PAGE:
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Building unity for action

Opinion of various colors and hues is not only the acceptable, but rather the absolute desirable part of socio-political dynamics of any successful organisation.

The views of the majority shall prevail and be recognized as the collective mind and will of the Association; that is the litmus test of a great organisation like ours. Unanimity is extremely significant too: there must be unanimity of purpose, and commitment to the principles of the Association.

However, what we have noticed is the growing tendency to take pride in making declarations that decisions (sometimes even all decisions in a series of meetings) have been arrived without any differe

nce of opinion.

It is just not possible that group members have the very same opinion on every issue in every meeting. If that’s happening, we need to check: what’s the quality of environment in our meetings?

Differing points of view are just different perspectives; the best team players must consider it their bounden duty to offer them for the continued success of the team; rather if everyone always basically consents to everything that is brought up for consideration, that can only indicate that all individuals are not applying their minds. After all, groups are created to take advantage of collective wisdom.

It is common knowledge that until and unless members are convinced that leaders in any organization appreciate candid expression of opinions, and that contrarians are respected for the freshness that they bring to the organization, they do not feel comfortable and would perhaps remain restrained.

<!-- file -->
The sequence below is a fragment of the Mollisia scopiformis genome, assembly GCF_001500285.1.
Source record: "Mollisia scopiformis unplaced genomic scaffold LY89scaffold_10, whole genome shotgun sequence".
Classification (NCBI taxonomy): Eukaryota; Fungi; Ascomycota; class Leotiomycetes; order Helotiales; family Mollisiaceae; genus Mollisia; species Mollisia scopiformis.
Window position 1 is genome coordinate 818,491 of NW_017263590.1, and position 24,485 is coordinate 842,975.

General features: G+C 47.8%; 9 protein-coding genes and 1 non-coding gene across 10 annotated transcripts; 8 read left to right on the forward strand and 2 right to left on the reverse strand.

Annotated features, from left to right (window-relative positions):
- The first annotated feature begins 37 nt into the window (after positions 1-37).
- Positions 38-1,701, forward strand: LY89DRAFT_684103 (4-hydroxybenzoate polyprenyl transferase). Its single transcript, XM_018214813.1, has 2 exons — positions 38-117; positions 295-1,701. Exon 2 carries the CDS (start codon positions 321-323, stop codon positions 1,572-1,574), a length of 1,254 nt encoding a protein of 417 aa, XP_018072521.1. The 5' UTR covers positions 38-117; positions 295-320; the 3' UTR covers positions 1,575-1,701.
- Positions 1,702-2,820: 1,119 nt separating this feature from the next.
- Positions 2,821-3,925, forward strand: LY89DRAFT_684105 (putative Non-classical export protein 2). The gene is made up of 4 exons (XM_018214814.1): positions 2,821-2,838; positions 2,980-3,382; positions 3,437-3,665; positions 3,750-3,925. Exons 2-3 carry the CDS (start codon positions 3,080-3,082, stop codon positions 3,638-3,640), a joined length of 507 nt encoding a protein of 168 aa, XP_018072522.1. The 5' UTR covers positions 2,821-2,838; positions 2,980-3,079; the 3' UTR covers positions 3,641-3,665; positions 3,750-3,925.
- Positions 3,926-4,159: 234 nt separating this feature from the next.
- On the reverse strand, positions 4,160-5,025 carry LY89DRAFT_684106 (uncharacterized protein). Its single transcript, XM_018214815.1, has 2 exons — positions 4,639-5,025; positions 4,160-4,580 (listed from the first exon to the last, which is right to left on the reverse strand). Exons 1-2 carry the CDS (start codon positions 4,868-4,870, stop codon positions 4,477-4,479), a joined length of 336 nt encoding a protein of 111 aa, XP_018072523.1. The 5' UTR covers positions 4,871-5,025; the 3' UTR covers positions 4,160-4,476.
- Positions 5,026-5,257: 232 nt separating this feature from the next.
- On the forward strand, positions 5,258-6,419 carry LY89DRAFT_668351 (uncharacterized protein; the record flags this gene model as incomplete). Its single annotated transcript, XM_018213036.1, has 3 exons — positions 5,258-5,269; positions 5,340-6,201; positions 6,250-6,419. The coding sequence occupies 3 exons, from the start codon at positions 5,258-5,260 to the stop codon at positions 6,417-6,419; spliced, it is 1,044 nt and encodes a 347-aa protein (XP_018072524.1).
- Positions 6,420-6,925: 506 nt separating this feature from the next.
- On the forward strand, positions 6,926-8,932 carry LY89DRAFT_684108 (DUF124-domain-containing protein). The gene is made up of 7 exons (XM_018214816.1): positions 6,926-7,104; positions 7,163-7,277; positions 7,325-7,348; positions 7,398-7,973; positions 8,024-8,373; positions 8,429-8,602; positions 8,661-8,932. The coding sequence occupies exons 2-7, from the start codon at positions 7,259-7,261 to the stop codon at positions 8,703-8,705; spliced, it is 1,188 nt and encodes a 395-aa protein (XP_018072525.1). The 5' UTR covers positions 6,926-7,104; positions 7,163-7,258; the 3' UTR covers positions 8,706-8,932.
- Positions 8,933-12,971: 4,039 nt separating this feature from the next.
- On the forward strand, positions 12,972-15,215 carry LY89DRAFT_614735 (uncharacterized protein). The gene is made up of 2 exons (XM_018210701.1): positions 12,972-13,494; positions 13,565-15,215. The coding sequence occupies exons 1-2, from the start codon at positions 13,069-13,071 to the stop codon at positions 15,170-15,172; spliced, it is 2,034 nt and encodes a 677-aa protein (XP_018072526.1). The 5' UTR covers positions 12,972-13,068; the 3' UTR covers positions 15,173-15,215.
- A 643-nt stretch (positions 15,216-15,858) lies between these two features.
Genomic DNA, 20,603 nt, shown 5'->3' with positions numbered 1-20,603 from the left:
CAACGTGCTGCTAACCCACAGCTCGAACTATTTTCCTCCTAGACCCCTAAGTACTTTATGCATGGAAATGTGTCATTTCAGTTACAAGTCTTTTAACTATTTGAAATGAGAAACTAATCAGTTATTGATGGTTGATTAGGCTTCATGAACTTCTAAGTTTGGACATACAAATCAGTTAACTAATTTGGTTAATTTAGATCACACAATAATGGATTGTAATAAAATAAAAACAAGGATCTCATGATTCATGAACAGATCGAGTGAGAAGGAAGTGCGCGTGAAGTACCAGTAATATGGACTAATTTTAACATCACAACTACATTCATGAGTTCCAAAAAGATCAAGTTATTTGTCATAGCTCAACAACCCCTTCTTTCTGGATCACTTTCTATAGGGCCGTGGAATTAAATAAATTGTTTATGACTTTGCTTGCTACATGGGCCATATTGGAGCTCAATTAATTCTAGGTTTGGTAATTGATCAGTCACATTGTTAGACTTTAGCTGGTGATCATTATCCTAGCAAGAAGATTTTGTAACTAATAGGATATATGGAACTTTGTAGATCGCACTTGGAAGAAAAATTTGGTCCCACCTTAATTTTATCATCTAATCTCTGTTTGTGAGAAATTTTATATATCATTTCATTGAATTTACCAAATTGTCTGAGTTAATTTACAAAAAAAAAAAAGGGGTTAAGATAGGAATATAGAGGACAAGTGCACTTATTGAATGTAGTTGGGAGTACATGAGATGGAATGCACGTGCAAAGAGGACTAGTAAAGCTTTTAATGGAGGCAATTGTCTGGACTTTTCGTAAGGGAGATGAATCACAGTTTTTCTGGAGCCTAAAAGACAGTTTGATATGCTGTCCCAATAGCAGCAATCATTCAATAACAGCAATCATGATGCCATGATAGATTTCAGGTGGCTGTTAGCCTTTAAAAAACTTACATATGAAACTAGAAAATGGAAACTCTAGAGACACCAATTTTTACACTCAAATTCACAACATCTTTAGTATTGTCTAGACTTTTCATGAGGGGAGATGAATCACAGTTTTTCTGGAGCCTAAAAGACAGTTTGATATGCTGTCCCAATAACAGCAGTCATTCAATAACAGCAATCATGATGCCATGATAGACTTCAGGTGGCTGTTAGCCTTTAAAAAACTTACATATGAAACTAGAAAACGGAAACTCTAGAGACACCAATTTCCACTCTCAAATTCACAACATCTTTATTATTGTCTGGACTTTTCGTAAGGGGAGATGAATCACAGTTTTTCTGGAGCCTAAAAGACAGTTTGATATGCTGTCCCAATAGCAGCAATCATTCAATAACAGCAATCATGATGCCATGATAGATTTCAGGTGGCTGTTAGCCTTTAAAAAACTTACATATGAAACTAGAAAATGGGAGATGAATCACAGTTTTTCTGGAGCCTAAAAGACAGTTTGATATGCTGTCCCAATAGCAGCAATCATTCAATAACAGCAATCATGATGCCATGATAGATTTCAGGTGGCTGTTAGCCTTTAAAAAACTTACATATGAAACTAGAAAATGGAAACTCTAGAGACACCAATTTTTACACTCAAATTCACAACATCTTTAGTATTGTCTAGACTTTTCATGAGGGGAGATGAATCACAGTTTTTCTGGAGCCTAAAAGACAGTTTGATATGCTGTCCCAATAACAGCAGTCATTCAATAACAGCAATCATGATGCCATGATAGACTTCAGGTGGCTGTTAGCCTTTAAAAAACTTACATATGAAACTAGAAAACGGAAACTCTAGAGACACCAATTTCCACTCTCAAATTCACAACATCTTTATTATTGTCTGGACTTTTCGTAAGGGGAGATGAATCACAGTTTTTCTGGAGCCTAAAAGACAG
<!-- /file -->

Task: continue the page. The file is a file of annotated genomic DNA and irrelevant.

As human beings, the challenge is that we are so accustomed to the lens that we have been using for so many years to view and judge situations that any suggested change may conjure in our minds a “danger” signal. Who likes being told that it’s time to get out of one’s comfort zone? But then comfort zones are only transitory!

Organizations that make it a part of their culture to invite and encourage their constituents to speak openly ensure that each idea goes through a process of filtration that keeps virus away. Their

members have a sense of belonging because they feel respected for their own worth and each decision has ownership to back its execution.

Even if everyone’s view cannot be a part of the final course of action, the fact that they were welcomed to participate freely binds them stronger in the ultimate analysis. That is “unity”. If sometimes individuals comprising a group have the same opinion, that is absolutely fine, specially on points of principle and at times of crisis; all that I am saying is that it cannot be a rule.

The culture that ensures the success of organisations is: have free and frank decisions, but once a decision is made, everyone stays thoroughly committed to its implementation. That is the goal of unity.


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